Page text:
Image credit: Films for Change Wollongong
"This film is about what happened to my culture, when it was interrupted by your culture" (David Gulpilil).
I have just returned home from watching a screening of the documentary Another Country, narrated by Aboriginal actor David Gulpilil (Walkabout; Rabbit Proof Fence; Crocodile Dundee) and hosted by Films for Change Wollongong. It was a reflectively sobering experience to say the least.
The documentary opens with footage of young aboriginal dancers in sync and proceeds to take us on a journey around the landscape and terrain of the small indigenous town of Ramingining in Yolngu country on the edge of Arnhem Land. By 'landscape around the town' I refer to the distance of 500km or so that stretches between Ramingining and the next town (Darwin is approximately 560km away, and the voyage to get to Ramingining is not for the faint hearted, with an estimated 23 river crossings along dirt roads requiring 4WD vehicles only. There is, of course, the airport strip closeby, but as Gulpilil jokes, the airfares would often cost more than a trip to England including a personal session with the Queen herself!).
If we were to stop and ponder this distance, it would be like travelling from Sydney to the Victorian border without passing a town. This is almost impossible for those of us living in urban centres to fathom. Later in the film we learn that the town receives its supplies via a barge once a week, to which it stocks the one and only store in Ramingining, accessed by the locals by way of 'money cards' distributed by the Australian Government.
The footage of the town captured in the filming presents a bleak existence - including stray dogs hunting kangaroos on a piece of land that is not considered traditional country for most of the residents. Gulpilil explains how five clans have been reined into the town away from their traditional areas, stripping these Aboriginal people of their connection to their country and grouping them with clans of different languages and tribal lores.
"No-one from any government has ever known our language...how can they know us?" asks Gulpilil the narrator, leaving his audience to grapple with this very obvious question - a question that has somehow been shifted to the shadows in light of other, more 'important' factors in our own government's negotiations with our first nations peoples.
In one of the many moments of reflection I had during the filming, I felt a sad sense of shame creep somewhere deep within me, ashamed that this treatment and blatant ignorance had not yet been adequately addressed by those in power in our Country.
The film focuses in on two Elders in the Ramingining community; men who were brought up in the traditional cultural environment and who are respected and trusted for their wisdom within the local Aboriginal groups. But as Gulpilil laments, the government has not seen this wisdom and has completely disregarded the fact that these men speak five separate Aboriginal languages as well as English. They continue to throw money at money cards for these men (and all in the community), which Gulpilil believes will ultimately kill their people ('the bottles of coke, junk food, bread and meat - it's killing us' he says).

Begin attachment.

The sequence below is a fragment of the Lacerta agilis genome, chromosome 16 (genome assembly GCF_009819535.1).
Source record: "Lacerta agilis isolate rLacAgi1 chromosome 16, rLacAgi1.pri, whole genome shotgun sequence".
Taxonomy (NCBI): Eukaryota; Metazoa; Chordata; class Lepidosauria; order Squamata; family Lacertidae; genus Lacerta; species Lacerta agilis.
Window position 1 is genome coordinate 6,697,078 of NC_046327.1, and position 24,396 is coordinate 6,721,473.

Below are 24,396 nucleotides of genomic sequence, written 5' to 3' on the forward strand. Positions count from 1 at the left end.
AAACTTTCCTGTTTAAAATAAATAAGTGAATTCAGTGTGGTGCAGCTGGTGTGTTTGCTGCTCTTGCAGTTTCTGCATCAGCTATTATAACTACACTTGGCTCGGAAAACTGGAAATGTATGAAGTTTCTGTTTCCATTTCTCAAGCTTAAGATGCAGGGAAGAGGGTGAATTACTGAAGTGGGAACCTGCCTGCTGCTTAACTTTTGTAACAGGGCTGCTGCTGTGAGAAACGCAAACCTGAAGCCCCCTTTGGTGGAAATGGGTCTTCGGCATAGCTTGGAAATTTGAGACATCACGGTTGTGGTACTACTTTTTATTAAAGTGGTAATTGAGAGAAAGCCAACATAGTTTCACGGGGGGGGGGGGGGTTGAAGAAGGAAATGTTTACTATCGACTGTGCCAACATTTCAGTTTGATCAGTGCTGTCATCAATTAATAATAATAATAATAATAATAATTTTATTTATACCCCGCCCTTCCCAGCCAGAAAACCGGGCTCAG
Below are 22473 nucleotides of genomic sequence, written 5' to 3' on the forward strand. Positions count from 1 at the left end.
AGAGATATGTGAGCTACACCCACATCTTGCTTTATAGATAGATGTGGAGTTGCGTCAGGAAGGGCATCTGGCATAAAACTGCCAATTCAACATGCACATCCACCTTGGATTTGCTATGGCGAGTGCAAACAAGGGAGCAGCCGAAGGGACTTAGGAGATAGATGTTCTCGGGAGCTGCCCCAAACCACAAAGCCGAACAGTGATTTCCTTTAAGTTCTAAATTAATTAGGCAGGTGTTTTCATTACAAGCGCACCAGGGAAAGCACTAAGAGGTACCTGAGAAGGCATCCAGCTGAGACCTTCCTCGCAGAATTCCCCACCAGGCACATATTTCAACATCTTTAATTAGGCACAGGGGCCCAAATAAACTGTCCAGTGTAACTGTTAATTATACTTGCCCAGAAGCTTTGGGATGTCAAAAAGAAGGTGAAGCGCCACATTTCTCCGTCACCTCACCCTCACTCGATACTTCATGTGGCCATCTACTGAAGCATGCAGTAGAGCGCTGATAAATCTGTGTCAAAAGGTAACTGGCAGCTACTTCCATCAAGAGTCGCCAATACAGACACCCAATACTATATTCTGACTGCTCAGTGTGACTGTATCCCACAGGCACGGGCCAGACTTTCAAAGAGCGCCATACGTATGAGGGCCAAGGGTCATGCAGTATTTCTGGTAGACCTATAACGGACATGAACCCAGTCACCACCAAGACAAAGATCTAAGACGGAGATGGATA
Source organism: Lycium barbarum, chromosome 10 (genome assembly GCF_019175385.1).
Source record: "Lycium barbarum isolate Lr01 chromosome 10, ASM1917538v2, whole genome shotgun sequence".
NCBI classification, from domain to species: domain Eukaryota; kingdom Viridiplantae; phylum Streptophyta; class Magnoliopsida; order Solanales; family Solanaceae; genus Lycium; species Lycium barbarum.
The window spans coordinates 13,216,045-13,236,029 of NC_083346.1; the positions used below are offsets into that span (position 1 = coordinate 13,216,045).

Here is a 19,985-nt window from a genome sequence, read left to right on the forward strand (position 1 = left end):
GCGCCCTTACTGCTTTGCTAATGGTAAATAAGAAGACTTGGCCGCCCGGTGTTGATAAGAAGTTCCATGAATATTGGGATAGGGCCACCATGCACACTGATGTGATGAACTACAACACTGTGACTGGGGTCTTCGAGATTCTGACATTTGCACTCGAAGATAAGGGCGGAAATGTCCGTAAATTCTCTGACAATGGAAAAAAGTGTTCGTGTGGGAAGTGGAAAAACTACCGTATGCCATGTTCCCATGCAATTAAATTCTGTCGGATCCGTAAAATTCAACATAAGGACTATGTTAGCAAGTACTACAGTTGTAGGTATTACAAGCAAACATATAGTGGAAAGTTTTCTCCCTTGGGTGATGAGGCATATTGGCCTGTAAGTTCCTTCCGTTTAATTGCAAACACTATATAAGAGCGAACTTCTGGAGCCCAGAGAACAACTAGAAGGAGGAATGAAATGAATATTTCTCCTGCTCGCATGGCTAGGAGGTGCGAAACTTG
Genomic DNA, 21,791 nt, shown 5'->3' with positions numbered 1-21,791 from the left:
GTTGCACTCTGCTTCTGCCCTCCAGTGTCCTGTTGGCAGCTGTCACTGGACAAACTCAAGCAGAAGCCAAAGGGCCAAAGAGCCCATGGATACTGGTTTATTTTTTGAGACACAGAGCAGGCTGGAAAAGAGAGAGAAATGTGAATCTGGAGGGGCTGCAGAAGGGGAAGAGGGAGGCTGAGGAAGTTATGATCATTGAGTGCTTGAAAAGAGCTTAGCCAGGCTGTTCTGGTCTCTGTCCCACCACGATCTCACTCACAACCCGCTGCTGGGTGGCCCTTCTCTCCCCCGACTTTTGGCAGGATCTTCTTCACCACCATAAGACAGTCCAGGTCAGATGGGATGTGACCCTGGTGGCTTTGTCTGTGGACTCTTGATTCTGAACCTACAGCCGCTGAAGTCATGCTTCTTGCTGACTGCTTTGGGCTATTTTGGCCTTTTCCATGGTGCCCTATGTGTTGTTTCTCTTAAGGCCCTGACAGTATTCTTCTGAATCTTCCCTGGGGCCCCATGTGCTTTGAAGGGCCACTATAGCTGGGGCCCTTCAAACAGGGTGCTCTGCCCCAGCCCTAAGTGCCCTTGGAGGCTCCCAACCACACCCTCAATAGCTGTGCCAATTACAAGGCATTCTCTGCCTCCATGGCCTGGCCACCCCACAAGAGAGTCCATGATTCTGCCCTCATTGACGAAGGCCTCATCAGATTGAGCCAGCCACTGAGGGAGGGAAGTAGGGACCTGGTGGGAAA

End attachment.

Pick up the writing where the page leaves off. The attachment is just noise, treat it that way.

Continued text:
This documentary also cleverly weaves in the cultural clash between 'white fellas' way of life and 'black fellas' ways; highlighting very correctly the impact of our material lifestyles and the endless rubbish that is building up in the town of Ramingining as a result. According to Gulpilil,
"Our people are literally choking on your culture", and after seeing the footage of the piles and piles of plastic waste, bottles, cans and other rubbish filling up the river beds, it's hard to argue this point.
In today's current climate of political inaction and resistance towards improving our natural environment, this comment made me realise there is so much more we could be learning from our first nations people - not only in respect of reconciliation and a genuine acknowledgement and respect of the cultural history of our country, but in helping our current plight with the environmental mess we now face following such papers as the Paris Agreement and recent UN report on species extinction.
I left the screening tonight not feeling uplifted or spirited, but hopeful that everyone else watching the film felt as I did - that this type of treatment and disrespect could no longer be tolerated, and that it was surely time that we listened properly and deeply to our First Nations people of our country about their future and the future of this beautiful country that we live in.
It is almost as if we need to turn the process completely on its head, to be open to an entirely different approach that might not fit our traditional lens on life - but to essentially 're-imagine' a new beginning for the 'cultural clash' described by Gulpilil.
It is time.
It is time for us to stop our talking and simply start listening.
For the overall message from Gulpilil was one of hope - as he said perhaps not for the current generation but for future generations.
I sat looking at the name 'Ramingining', and realised that if we move the 'a' and the 'm' and replace it with an 'e', what we now have is...... Reimagining.
Hi there and thanks for dropping by! I'm Tehla Jane and I'm a self-confessed word nerd, bookworm and yoga devotee from Wollongong, Australia. I love to wonder and wander, and especially love spending time with my two little girls and hubby Glen. My blog is inspired by my daily musings in my trusty journal, where I scribble out endless pages in almost illegible handwriting and occasionally convert this into a typed format! Welcome!